Students learn through doing at Police Activities League camp
Summer is undoubtedly upon Beaufort County, and with the season come a variety of summer camps taking place throughout the area. At the Beaufort County Police activities League, 23 lucky youngsters are nearly half-way through a four-week STEM camp designed to teach about boating and aviation.
On Thursday, kids enrolled in the camp had the opportunity to get up close and personal with a hot air balloon, as Brian Hoyle and Tim Lattin, both with the Project Uplift USA, demonstrated the principals of unpowered flight. Together, the pair coached students through the construction of their own tissue paper envelopes, similar in theory to the ones on a hot air balloon.
“ Part of our nonprofit is outreach using hot air balloons,” Lattin said. “We do a variety of different things including school educational programs, and this is a neat thing we do with the camp. This is a teambuilding exercise, where we had teams of seven get together to build these balloons.“
Using a propane heat source, the young people were able to make their balloons fly. In addition to creating their own balloon envelopes, students also had the opportunity to climb inside of a balloon basket and operate a double burner unit.
“We just want them to be excited about learning and being involved and stepping outside of themselves,” Lattin said.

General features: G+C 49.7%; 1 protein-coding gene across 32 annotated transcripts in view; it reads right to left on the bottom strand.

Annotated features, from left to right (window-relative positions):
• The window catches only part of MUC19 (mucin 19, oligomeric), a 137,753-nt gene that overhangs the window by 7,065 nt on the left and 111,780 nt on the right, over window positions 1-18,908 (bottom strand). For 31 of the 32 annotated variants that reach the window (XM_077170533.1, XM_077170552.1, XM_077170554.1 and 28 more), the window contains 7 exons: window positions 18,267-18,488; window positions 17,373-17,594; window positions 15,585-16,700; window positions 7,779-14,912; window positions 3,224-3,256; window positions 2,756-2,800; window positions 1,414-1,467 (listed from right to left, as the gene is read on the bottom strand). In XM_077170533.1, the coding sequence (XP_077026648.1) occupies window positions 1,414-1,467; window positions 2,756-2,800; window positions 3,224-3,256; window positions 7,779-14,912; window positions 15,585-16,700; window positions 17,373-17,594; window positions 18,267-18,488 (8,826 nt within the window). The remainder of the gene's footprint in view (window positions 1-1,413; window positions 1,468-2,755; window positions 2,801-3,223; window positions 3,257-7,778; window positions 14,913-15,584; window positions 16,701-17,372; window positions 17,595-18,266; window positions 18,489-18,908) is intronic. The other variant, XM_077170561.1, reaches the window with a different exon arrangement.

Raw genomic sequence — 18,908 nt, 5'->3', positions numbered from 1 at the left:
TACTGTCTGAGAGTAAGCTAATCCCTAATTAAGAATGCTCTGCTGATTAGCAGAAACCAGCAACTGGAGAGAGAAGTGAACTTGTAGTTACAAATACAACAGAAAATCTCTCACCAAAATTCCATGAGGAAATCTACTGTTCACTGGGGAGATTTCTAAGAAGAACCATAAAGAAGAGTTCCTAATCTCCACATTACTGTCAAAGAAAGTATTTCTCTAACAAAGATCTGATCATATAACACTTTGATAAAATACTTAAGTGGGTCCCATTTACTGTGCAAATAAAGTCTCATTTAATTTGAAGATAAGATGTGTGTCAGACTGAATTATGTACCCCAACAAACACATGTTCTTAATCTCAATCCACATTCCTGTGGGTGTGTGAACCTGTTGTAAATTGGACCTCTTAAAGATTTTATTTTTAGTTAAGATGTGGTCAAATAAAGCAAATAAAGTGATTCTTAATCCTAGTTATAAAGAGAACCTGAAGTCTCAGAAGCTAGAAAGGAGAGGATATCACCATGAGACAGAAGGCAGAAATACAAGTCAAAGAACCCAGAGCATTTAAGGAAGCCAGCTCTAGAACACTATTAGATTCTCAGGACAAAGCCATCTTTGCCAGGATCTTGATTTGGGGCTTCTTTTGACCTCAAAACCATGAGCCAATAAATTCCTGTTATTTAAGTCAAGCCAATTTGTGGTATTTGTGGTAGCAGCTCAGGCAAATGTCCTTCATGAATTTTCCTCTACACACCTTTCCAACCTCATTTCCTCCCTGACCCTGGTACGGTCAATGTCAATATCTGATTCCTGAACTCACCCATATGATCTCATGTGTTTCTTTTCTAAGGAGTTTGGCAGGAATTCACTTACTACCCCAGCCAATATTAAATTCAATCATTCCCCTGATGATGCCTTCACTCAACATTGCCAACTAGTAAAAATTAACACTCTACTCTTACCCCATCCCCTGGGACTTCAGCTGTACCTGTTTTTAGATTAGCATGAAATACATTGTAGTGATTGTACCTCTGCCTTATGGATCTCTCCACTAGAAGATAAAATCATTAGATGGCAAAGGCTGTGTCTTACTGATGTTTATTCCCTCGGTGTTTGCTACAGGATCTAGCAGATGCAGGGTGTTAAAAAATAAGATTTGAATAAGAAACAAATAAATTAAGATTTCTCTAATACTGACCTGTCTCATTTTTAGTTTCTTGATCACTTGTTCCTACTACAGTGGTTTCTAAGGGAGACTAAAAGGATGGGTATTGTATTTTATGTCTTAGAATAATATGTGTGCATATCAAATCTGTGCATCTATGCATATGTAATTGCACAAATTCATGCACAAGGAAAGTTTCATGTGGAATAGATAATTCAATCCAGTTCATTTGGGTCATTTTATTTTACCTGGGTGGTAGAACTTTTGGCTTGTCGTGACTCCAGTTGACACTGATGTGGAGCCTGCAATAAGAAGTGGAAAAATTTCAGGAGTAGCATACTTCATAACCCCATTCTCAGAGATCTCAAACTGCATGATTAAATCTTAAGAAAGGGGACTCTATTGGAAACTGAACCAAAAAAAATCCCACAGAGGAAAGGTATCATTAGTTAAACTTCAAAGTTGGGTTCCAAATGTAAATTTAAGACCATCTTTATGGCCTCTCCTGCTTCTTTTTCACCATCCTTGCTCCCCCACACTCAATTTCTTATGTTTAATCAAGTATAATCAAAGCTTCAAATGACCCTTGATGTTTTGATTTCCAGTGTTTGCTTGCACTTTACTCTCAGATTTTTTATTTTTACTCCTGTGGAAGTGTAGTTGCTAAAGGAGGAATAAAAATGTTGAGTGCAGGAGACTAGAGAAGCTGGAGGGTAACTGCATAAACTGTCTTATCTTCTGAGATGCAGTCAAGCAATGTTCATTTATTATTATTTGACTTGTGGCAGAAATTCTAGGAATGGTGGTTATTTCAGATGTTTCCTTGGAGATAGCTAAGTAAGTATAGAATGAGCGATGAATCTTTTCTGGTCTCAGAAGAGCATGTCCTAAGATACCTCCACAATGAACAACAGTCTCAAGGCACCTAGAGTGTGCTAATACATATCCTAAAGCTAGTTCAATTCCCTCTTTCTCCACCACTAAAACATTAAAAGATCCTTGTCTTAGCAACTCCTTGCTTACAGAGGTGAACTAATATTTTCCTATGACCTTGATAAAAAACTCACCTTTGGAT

While the students were excited about their balloons, this is but one piece of the four-week long camp. The experiences the kids have at BCPAL would make many adults envious. From visiting military bases and climbing in the cockpits of F-15 fighter jets to learning to scuba dive and sail on the Pamlico, the four week program offers a wide berth of activities, all designed to spark an interest in science, technology, engineering and mathematics.
Unlike the typical classroom lecture, however, the BCPAL course is designed to get students excited about learning through hands-on activities. Rather than a dull explanation of the physical forces and principals that make boats and planes work, the program starts with the basic question: why does this work?
“Generally, we set aside so many slots for the Boys & Girls Club, Pamlico Pals and the Washington Housing Authority,” BCPAL President Al Powell said. “So we have a demonstrated group of at-risk, at-need group of kids. We have a max of 24 to 26 slots.”
For more information on BCPAL visit www.beaufortpal.org.
By CHRISTOPHER RYAN OEHRLI For the Daily News In many ways it was familiar: there were guest speakers, baby pictures... read more